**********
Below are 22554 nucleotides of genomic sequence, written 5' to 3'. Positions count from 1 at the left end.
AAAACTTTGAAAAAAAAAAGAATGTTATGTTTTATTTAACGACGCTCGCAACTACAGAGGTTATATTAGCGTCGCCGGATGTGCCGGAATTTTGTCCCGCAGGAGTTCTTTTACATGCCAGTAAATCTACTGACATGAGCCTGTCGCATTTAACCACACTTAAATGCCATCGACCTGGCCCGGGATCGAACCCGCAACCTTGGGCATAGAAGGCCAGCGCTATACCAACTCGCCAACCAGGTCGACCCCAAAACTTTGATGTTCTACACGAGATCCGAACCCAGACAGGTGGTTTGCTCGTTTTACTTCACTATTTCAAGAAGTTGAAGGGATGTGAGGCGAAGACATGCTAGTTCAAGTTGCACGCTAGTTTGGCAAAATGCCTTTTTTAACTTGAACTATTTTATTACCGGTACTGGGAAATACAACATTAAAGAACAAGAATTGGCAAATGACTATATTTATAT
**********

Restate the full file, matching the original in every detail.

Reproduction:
Below are 22554 nucleotides of genomic sequence, written 5' to 3'. Positions count from 1 at the left end.
AAAACTTTGAAAAAAAAAAGAATGTTATGTTTTATTTAACGACGCTCGCAACTACAGAGGTTATATTAGCGTCGCCGGATGTGCCGGAATTTTGTCCCGCAGGAGTTCTTTTACATGCCAGTAAATCTACTGACATGAGCCTGTCGCATTTAACCACACTTAAATGCCATCGACCTGGCCCGGGATCGAACCCGCAACCTTGGGCATAGAAGGCCAGCGCTATACCAACTCGCCAACCAGGTCGACCCCAAAACTTTGATGTTCTACACGAGATCCGAACCCAGACAGGTGGTTTGCTCGTTTTACTTCACTATTTCAAGAAGTTGAAGGGATGTGAGGCGAAGACATGCTAGTTCAAGTTGCACGCTAGTTTGGCAAAATGCCTTTTTTAACTTGAACTATTTTATTACCGGTACTGGGAAATACAACATTAAAGAACAAGAATTGGCAAATGACTATATTTATAT